Meteorite Seen Plunging into Lake Michigan Here
streaking, white object believed to be a meteorite was spotted last night falling into Lake Michigan
by a Bendix Corp, Lakeshore division plant guard. The guard, Ellis
Williamson, reported the white, but "not too bright" falling object
to the Berrien County sheriff’s department at 10:32 p. m.
said the object appeared to be falling from a northeasterly direction, but moved more slowly than a
it was an airplane.
Deputy Jon Nichols, radio dispatcher, sent two squad cars to the Lake
Michigan shoreline along Red Arrow Highway south of St. Joseph. Cpl. Don
Jewell and Deputy Nigel Krickhahn scanned the lake for any sign of wreckage
or flames but found none.
called the U. S. Coast Guard and South Bend Airport officials to report the
A South Bend Airport control tower official confirmed
the meteorite sighting. He also reported seeing the object fall from the sky
northwest of South Bend.
Guard officials termed the object a meteor, according to Nichols.
Williamson said the object appeared to fall into the lake about due west of
the plant near Maiden Lane and the Red Arrow Highway. He said he had no idea
of how far off it hit.
"It was faster than a flare,
slower than a meteor," said Williamson.
He said he
had seen meteors before. The object he saw last night had no streaking tail and was falling
slower than most meteors, said Williamson.
said no estimates were available on the meteor's route from sky to earth.
There were no reports of it landing anywhere. "It was a good-sized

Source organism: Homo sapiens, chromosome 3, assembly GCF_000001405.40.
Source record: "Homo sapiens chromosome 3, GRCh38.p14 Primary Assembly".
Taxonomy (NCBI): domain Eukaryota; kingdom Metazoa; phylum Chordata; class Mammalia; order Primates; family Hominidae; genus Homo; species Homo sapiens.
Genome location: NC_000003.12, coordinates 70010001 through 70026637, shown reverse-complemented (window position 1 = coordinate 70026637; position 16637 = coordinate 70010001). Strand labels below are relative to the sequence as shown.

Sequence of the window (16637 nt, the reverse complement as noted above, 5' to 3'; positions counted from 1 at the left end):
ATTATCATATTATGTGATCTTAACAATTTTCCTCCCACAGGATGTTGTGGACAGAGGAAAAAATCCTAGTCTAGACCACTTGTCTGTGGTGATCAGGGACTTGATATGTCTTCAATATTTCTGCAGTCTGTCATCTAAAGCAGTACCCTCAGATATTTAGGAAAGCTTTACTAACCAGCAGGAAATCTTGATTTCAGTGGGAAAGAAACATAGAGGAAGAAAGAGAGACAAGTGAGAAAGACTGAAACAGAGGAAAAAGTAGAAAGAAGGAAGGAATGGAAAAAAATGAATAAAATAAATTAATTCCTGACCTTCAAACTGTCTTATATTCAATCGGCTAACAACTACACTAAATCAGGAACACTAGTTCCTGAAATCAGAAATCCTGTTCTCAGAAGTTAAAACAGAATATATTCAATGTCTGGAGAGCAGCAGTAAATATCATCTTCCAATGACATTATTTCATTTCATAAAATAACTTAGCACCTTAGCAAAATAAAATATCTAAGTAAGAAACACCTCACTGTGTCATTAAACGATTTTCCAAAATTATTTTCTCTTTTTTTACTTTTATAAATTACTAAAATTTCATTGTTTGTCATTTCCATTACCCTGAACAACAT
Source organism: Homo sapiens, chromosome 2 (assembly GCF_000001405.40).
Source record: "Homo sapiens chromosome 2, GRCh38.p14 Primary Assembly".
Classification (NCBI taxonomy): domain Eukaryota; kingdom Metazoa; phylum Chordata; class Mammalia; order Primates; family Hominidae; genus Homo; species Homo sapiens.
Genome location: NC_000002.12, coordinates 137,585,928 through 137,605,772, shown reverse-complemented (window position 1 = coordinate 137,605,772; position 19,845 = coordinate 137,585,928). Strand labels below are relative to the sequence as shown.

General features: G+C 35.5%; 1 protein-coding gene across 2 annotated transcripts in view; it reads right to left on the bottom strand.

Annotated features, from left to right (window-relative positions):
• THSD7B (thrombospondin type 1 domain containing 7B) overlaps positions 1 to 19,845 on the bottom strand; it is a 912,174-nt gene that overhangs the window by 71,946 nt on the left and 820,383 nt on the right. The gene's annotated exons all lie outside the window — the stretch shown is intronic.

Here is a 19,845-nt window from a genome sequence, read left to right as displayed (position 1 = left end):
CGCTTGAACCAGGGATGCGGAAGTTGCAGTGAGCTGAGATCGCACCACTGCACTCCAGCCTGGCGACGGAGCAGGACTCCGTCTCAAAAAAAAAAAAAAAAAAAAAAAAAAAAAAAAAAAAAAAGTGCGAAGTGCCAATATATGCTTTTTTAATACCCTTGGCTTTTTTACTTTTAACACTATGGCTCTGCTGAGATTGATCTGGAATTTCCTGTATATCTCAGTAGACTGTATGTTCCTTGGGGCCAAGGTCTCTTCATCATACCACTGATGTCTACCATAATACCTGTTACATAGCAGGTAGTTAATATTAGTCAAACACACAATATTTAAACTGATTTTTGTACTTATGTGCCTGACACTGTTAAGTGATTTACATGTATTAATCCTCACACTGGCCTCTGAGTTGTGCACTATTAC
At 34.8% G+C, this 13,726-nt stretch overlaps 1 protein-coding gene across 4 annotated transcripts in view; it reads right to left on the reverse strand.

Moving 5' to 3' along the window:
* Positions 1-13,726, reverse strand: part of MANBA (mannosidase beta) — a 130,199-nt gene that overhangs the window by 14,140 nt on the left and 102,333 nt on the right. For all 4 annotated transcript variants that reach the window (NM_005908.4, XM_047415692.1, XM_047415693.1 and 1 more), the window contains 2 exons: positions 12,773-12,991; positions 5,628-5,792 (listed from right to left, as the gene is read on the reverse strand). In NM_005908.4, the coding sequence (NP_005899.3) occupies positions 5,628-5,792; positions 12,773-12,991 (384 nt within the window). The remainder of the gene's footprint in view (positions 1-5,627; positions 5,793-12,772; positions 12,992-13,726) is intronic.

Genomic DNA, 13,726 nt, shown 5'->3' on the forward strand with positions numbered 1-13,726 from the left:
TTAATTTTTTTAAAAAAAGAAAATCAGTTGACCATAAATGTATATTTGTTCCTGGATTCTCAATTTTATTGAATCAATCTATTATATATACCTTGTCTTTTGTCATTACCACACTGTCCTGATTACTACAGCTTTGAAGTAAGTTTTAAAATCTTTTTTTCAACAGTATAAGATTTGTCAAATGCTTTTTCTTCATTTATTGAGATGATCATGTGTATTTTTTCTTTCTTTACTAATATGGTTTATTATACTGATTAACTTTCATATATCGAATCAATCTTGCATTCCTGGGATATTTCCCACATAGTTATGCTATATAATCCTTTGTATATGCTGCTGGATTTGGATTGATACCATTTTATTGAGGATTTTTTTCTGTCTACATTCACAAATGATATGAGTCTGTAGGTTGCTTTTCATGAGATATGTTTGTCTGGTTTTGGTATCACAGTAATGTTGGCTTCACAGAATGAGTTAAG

object," Williamson said.
was sitting at his office desk and observed the meteorite through a window.
employees, returning from a basketball game in Decatur, also reported
spotting the large, bright, falling object.
Photographer John Hadley and linotype operator Herbert Hein said they
observed the object falling toward Lake Michigan. They were about six miles
east of Hartford at the time.
was the biggest one I've ever seen," Hein said.
looked almost like a Roman candle," Hadley chimed in.
can range in size from a tiny stone no larger than a marble, experts say, to
many thousands of pounds. The largest known meteorite was found in southwest
Africa and weighs 132,000 pounds. A 79,200 pound meteorite, found in
Greenland, is now on display in New York.
crater in Arizona, southwest of Winslow, is believed to have been made by a meteorite
which experts say would have weighed millions of tons.
This reference: Benton Harbor News-Palladium, 15 February 1964. With
thanks to my friend Nadine for the article.
reference: St. Joseph, Mich., Herald-Press,
15 February 1964.
UFOCAT PRN - 76789
UFOCAT URN – NONE
Benton Harbor News-Palladium, 15 February 1964
UFOCAT URN – NONE
St. Joseph, Mich., Herald-Press, 15 February 1964
UFOCAT URN – 76789 Invisible Residents by Ivan T.
Sanderson, p. 226, © 1970
North America – United States, Michigan, Indiana and
Lake Michigan Latitude
44-00-00 N, Longitude 87-00-00 W (D-M-S)
Benton Harbor Latitude
42-07-00 N, Longitude 86-27-15 W [Michigan] (Newspaper- above)
St. Joseph Latitude
42-06-35 N, Longitude 86-28-48 W [Michigan] (Newspaper)
42-06-29 N, Longitude 85-58-28 W [Michigan]
South Bend Latitude
41-41-00 N, Longitude 86-15-00 W [Indiana]
43-19-04 N, Longitude 88-22-44 W [Wisconsin]
Reference: The National Gazetteer of the United States
of America, prepared by the U.S. Geological Survey in cooperation with the
U.S. Board on Geographic Names, Washington, D.C., 1990
UFO Location (UFOCAT)
Latitude 41.87 N, Longitude 87.65 W (D.%)